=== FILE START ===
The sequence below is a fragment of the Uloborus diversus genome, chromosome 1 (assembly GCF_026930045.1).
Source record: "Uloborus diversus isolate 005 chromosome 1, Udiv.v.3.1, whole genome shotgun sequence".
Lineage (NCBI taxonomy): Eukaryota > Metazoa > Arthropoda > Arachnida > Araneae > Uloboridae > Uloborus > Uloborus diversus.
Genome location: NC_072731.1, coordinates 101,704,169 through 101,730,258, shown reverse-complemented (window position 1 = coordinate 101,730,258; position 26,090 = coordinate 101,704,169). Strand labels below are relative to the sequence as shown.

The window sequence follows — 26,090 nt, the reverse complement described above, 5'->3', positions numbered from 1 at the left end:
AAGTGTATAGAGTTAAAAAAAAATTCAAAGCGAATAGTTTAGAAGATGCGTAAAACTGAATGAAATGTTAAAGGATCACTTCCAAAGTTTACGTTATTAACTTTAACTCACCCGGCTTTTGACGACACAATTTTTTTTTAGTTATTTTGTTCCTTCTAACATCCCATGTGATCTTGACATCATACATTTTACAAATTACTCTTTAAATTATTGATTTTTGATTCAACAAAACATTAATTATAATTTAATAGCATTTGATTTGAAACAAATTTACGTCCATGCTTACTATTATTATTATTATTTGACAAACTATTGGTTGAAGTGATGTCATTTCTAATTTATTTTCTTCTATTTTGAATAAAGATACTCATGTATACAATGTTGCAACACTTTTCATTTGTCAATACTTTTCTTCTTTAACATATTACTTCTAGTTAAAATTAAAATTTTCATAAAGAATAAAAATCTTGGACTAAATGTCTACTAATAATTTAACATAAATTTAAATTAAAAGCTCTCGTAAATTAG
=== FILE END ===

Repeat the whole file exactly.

The sequence below is a fragment of the Uloborus diversus genome, chromosome 1 (assembly GCF_026930045.1).
Source record: "Uloborus diversus isolate 005 chromosome 1, Udiv.v.3.1, whole genome shotgun sequence".
Lineage (NCBI taxonomy): Eukaryota > Metazoa > Arthropoda > Arachnida > Araneae > Uloboridae > Uloborus > Uloborus diversus.
Genome location: NC_072731.1, coordinates 101,704,169 through 101,730,258, shown reverse-complemented (window position 1 = coordinate 101,730,258; position 26,090 = coordinate 101,704,169). Strand labels below are relative to the sequence as shown.

The window sequence follows — 26,090 nt, the reverse complement described above, 5'->3', positions numbered from 1 at the left end:
AAGTGTATAGAGTTAAAAAAAAATTCAAAGCGAATAGTTTAGAAGATGCGTAAAACTGAATGAAATGTTAAAGGATCACTTCCAAAGTTTACGTTATTAACTTTAACTCACCCGGCTTTTGACGACACAATTTTTTTTTAGTTATTTTGTTCCTTCTAACATCCCATGTGATCTTGACATCATACATTTTACAAATTACTCTTTAAATTATTGATTTTTGATTCAACAAAACATTAATTATAATTTAATAGCATTTGATTTGAAACAAATTTACGTCCATGCTTACTATTATTATTATTATTTGACAAACTATTGGTTGAAGTGATGTCATTTCTAATTTATTTTCTTCTATTTTGAATAAAGATACTCATGTATACAATGTTGCAACACTTTTCATTTGTCAATACTTTTCTTCTTTAACATATTACTTCTAGTTAAAATTAAAATTTTCATAAAGAATAAAAATCTTGGACTAAATGTCTACTAATAATTTAACATAAATTTAAATTAAAAGCTCTCGTAAATTAG